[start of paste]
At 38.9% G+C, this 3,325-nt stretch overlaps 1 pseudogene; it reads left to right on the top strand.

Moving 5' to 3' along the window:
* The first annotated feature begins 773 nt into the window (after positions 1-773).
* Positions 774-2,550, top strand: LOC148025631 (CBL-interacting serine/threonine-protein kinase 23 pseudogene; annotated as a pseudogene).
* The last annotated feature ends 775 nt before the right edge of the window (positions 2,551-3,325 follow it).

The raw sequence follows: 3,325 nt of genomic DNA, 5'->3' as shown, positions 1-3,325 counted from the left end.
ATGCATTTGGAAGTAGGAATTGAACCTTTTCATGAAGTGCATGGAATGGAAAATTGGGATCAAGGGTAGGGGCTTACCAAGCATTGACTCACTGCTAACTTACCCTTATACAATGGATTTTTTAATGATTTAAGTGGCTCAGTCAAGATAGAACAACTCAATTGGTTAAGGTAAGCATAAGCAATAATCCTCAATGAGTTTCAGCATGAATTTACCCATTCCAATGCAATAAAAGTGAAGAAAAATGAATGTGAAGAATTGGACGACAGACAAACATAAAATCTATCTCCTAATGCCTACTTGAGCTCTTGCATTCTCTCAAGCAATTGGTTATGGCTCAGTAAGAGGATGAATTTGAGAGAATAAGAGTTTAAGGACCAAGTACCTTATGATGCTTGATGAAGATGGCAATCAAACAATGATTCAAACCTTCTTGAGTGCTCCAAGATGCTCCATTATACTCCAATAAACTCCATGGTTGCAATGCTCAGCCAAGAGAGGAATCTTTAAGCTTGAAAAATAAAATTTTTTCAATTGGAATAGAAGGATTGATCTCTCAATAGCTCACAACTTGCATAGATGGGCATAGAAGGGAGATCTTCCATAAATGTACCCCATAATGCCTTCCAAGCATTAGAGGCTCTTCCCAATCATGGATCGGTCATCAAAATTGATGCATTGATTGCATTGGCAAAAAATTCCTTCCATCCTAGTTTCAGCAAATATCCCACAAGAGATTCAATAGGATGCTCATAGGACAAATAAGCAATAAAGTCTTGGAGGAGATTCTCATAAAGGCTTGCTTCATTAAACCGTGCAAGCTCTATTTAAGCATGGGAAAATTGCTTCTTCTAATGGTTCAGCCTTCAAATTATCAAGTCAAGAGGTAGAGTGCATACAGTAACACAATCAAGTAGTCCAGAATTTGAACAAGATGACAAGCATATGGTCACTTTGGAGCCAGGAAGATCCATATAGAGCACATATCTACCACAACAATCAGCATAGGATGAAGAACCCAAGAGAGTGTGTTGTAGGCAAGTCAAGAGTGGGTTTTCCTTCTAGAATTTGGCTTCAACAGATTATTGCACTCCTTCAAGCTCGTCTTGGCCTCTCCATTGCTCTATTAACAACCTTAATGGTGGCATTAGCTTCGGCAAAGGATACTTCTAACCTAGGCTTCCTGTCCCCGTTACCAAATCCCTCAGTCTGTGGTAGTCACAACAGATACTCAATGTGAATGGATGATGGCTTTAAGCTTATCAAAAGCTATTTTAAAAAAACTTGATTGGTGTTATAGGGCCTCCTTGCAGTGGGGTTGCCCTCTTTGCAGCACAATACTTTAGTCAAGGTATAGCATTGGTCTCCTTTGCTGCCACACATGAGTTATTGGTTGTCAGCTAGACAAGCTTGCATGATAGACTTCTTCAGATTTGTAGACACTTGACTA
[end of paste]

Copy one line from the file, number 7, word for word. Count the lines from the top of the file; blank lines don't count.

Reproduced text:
ATGCATTTGGAAGTAGGAATTGAACCTTTTCATGAAGTGCATGGAATGGAAAATTGGGATCAAGGGTAGGGGCTTACCAAGCATTGACTCACTGCTAACTTACCCTTATACAATGGATTTTTTAATGATTTAAGTGGCTCAGTCAAGATAGAACAACTCAATTGGTTAAGGTAAGCATAAGCAATAATCCTCAATGAGTTTCAGCATGAATTTACCCATTCCAATGCAATAAAAGTGAAGAAAAATGAATGTGAAGAATTGGACGACAGACAAACATAAAATCTATCTCCTAATGCCTACTTGAGCTCTTGCATTCTCTCAAGCAATTGGTTATGGCTCAGTAAGAGGATGAATTTGAGAGAATAAGAGTTTAAGGACCAAGTACCTTATGATGCTTGATGAAGATGGCAATCAAACAATGATTCAAACCTTCTTGAGTGCTCCAAGATGCTCCATTATACTCCAATAAACTCCATGGTTGCAATGCTCAGCCAAGAGAGGAATCTTTAAGCTTGAAAAATAAAATTTTTTCAATTGGAATAGAAGGATTGATCTCTCAATAGCTCACAACTTGCATAGATGGGCATAGAAGGGAGATCTTCCATAAATGTACCCCATAATGCCTTCCAAGCATTAGAGGCTCTTCCCAATCATGGATCGGTCATCAAAATTGATGCATTGATTGCATTGGCAAAAAATTCCTTCCATCCTAGTTTCAGCAAATATCCCACAAGAGATTCAATAGGATGCTCATAGGACAAATAAGCAATAAAGTCTTGGAGGAGATTCTCATAAAGGCTTGCTTCATTAAACCGTGCAAGCTCTATTTAAGCATGGGAAAATTGCTTCTTCTAATGGTTCAGCCTTCAAATTATCAAGTCAAGAGGTAGAGTGCATACAGTAACACAATCAAGTAGTCCAGAATTTGAACAAGATGACAAGCATATGGTCACTTTGGAGCCAGGAAGATCCATATAGAGCACATATCTACCACAACAATCAGCATAGGATGAAGAACCCAAGAGAGTGTGTTGTAGGCAAGTCAAGAGTGGGTTTTCCTTCTAGAATTTGGCTTCAACAGATTATTGCACTCCTTCAAGCTCGTCTTGGCCTCTCCATTGCTCTATTAACAACCTTAATGGTGGCATTAGCTTCGGCAAAGGATACTTCTAACCTAGGCTTCCTGTCCCCGTTACCAAATCCCTCAGTCTGTGGTAGTCACAACAGATACTCAATGTGAATGGATGATGGCTTTAAGCTTATCAAAAGCTATTTTAAAAAAACTTGATTGGTGTTATAGGGCCTCCTTGCAGTGGGGTTGCCCTCTTTGCAGCACAATACTTTAGTCAAGGTATAGCATTGGTCTCCTTTGCTGCCACACATGAGTTATTGGTTGTCAGCTAGACAAGCTTGCATGATAGACTTCTTCAGATTTGTAGACACTTGACTA